Guest article by Jules’ student Jacqueline Hollows

I Thought I Had a Book

Those carrier bags of notes and blogs and scribbles on pads in the corner of my bedroom. Notes from three years of working in the Criminal Justice System. Stories of men with changed lives. Diagrams of what I’d taught in class. Diaries from the first week I went to work in the prison system. I thought it’d be a matter of compiling them all onto the page and that would be the book.

So, I got organised, I got Scrivener, I got to work. Over Christmas 2018. I bought a whiteboard, marker pens, filing boxes, highlighters and paperclips. The stripy ones. Oh, and post-it notes! Lots of them in yellow and green and blue and purple.

I sat on our cold floorboards, a soft blue rug under my bum and sorted the boxes of notes into some sort of order. As the hours passed and the different piles grew, I saw I needed help. I did some research and asked around. “I’ve signed up to Jules Swales Writing Program” my friend Christine said. I watched her summer face, behind her thick dark rimmed glasses, on the small screen of my phone as she waxed lyrical about the writing coach she’d been working with. I was doubtful. I didn’t think I needed a writing program. I thought I needed a sorter outer, someone who’d take what I’d written and put it all together. “I’ll think about it” I said.

One thing led to another, as these things do, and before I knew it, I’d decided to sign up to this Jules Swales online writing program. Something about her intrigued me, maybe I’d learn a thing or two. I wondered if it would work online. If I’d be bored listening to other people read. If I’d be good enough. If it was right for me. If, if, if…. All those doubts, all that uncertainty.

“Write like you talk” Jules said. Her dark hair framed her pixie face. I could see the squirrels in the tree through the window behind her. I sat at the big screen of my Mac in my front room thousands of miles and another time zone away. Eight squares on the screen with eight faces ready to learn, from around the world. It had to be more complicated than that, I thought. I sat still on the black swivel computer chair, pen in hand. Fresh page of my notebook open on the desk in front of me. A wrapper of sweetie paper lay crumpled on my floor. I felt panicked, sick, worried. “What does she mean?” I thought.

I’ve done several of Jules’ classes since then and she didn’t sort me out, but she did help me uncover my voice. My own voice, not the writerly voice I’d tried to have. And then she helped me take that voice and let it show up in the world in a variety of ways that surprised me.

She taught me how to dig deep and use the experiences of life as a pallet to draw from, and how to write myself onto the page. She taught me how to listen to myself and find a way to show my reader how I felt.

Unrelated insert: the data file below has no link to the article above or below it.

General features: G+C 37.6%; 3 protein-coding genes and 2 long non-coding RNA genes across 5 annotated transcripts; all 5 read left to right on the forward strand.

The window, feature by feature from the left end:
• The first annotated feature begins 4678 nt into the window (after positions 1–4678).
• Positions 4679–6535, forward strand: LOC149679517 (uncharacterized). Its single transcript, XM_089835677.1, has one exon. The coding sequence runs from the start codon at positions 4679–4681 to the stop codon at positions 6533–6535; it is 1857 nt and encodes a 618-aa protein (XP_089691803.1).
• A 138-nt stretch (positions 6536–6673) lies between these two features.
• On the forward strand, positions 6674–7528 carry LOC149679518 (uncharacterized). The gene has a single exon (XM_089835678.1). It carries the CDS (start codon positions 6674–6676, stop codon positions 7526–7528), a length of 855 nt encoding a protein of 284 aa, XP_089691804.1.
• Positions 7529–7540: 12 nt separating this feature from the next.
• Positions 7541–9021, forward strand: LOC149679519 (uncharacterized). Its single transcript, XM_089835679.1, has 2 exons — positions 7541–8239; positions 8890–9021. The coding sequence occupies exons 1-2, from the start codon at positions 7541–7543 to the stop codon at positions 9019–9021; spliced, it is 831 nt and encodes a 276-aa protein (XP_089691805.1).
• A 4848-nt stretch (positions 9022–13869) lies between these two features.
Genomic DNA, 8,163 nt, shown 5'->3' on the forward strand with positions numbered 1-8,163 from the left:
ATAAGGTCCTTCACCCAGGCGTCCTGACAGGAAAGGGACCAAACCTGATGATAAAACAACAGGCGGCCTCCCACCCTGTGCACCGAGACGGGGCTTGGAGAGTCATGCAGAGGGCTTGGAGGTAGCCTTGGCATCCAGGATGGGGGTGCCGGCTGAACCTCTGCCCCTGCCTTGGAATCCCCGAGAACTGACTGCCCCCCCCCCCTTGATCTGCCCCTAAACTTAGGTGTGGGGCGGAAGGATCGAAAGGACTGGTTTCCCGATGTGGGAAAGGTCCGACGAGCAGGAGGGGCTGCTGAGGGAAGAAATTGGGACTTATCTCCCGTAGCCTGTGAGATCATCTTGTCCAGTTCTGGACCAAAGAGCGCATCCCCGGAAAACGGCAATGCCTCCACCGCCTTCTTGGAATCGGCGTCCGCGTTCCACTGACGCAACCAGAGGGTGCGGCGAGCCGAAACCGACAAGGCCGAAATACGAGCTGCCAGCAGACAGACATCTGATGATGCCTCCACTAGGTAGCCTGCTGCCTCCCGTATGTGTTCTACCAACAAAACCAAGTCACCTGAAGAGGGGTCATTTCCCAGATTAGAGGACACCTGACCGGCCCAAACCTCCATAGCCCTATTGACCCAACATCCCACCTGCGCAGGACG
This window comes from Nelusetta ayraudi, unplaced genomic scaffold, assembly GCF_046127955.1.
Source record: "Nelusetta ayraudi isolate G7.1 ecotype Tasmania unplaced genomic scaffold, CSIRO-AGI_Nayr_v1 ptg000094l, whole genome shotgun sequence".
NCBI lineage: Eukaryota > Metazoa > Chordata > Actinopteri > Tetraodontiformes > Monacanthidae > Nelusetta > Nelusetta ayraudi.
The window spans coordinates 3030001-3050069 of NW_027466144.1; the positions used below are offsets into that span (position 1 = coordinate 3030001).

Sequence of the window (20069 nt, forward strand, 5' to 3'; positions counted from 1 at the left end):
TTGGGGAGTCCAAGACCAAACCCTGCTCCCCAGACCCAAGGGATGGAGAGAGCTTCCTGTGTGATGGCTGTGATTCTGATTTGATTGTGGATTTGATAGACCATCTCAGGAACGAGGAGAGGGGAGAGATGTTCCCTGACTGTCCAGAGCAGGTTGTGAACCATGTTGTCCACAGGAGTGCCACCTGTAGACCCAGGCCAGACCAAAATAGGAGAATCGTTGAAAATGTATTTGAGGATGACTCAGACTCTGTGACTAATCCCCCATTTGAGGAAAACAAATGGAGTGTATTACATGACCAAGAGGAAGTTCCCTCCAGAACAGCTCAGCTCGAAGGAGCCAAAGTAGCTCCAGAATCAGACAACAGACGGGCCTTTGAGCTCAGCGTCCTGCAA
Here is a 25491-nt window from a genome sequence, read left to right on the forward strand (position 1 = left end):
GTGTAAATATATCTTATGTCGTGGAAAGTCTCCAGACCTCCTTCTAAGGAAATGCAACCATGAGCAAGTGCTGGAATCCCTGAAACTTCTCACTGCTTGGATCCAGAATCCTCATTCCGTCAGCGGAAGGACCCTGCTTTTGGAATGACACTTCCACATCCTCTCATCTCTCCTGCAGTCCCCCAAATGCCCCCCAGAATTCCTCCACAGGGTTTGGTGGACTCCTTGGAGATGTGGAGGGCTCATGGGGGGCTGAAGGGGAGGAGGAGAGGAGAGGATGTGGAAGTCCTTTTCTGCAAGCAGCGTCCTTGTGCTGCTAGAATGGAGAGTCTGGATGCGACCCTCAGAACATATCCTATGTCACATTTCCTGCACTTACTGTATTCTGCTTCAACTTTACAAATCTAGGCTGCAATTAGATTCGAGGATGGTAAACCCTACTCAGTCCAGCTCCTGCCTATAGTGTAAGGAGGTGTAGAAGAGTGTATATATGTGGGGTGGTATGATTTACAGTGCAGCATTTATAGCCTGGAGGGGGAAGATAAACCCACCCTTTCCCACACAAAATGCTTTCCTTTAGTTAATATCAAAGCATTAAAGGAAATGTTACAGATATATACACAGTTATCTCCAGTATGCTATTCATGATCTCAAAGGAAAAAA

But I still remember that first class back in January 2019. I remember being wrapped up in scarves and jumpers against the cold British winter. I remember each week being in awe of seeing every student develop into powerful writers. I remember tears and laughter and intimacy. I remember the wonder of my own words spilled out onto the page. I remember the gentle and firm guidance of our incredible teacher.

It wasn’t always easy. Some days I wrote crap. But I did the work, the practice, the exercises. And I showed up, ready to learn, hungry for feedback, keen to listen. And each week I developed my voice, we all did.

And now the book is finished. It was way more work than I’d thought back then in 2018. There were things about writing a book I wasn’t even aware of. It’s been an incredible journey.

With deep gratitude from my genius to yours.

Writer beginning her book, laying on her couch


Jacqueline Hollows MSc

Jacqueline Hollows MSc

Jacqueline is the founder of Beyond Recovery CIC, a non profit organisation whose mission is to revolutionise the way addictions, mental health and offending behaviour are viewed and treated. Through sharing an understanding of how our experience of life is created from our own minds, the pioneering work that BR does has the potential to reform the criminal justice system from the inside out.

Jacqueline is an author of research papers evidencing BR’s approach and she writes a regular column for a prison newspaper InsideTime (readership c60,000). Jacqueline is passionate about uncovering the potential in people who have been marginalised and eliminating the stigma human beings suffer as a result of mental health issues. Her upcoming book Mind Beyond Bars – Stories of Transformation and What They Mean for Humanity describes some of the wonderful changes she has seen in people who have been in prison and charts her journey from a trauma filled childhood to becoming a pioneer in the world of prison reform.

Writer website
Writer twitter @jbhollows
Business website
Business twitter @beyond_recovery